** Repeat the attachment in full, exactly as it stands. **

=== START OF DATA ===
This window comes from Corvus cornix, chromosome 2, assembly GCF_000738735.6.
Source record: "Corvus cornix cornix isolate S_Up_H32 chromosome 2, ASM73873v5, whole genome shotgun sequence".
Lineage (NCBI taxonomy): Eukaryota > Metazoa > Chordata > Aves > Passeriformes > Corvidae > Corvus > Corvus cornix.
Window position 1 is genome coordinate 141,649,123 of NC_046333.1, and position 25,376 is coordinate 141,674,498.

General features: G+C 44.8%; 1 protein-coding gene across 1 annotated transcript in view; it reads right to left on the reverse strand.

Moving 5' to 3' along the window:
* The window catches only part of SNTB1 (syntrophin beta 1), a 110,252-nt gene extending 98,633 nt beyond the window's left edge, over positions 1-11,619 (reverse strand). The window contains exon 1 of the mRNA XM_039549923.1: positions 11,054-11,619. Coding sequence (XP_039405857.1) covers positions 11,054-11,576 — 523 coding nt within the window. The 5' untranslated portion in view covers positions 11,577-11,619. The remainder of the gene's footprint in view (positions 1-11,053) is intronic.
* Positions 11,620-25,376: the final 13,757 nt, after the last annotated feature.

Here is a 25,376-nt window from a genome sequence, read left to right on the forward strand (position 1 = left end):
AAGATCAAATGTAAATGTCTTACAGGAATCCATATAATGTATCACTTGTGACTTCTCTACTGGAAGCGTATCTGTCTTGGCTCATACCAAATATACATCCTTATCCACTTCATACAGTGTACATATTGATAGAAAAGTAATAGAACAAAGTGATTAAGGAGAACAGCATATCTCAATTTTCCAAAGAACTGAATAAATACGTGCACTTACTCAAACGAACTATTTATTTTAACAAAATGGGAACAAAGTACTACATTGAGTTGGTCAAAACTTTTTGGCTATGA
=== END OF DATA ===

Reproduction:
This window comes from Corvus cornix, chromosome 2, assembly GCF_000738735.6.
Source record: "Corvus cornix cornix isolate S_Up_H32 chromosome 2, ASM73873v5, whole genome shotgun sequence".
Lineage (NCBI taxonomy): Eukaryota > Metazoa > Chordata > Aves > Passeriformes > Corvidae > Corvus > Corvus cornix.
Window position 1 is genome coordinate 141,649,123 of NC_046333.1, and position 25,376 is coordinate 141,674,498.

General features: G+C 44.8%; 1 protein-coding gene across 1 annotated transcript in view; it reads right to left on the reverse strand.

Moving 5' to 3' along the window:
* The window catches only part of SNTB1 (syntrophin beta 1), a 110,252-nt gene extending 98,633 nt beyond the window's left edge, over positions 1-11,619 (reverse strand). The window contains exon 1 of the mRNA XM_039549923.1: positions 11,054-11,619. Coding sequence (XP_039405857.1) covers positions 11,054-11,576 — 523 coding nt within the window. The 5' untranslated portion in view covers positions 11,577-11,619. The remainder of the gene's footprint in view (positions 1-11,053) is intronic.
* Positions 11,620-25,376: the final 13,757 nt, after the last annotated feature.

Here is a 25,376-nt window from a genome sequence, read left to right on the forward strand (position 1 = left end):
AAGATCAAATGTAAATGTCTTACAGGAATCCATATAATGTATCACTTGTGACTTCTCTACTGGAAGCGTATCTGTCTTGGCTCATACCAAATATACATCCTTATCCACTTCATACAGTGTACATATTGATAGAAAAGTAATAGAACAAAGTGATTAAGGAGAACAGCATATCTCAATTTTCCAAAGAACTGAATAAATACGTGCACTTACTCAAACGAACTATTTATTTTAACAAAATGGGAACAAAGTACTACATTGAGTTGGTCAAAACTTTTTGGCTATGA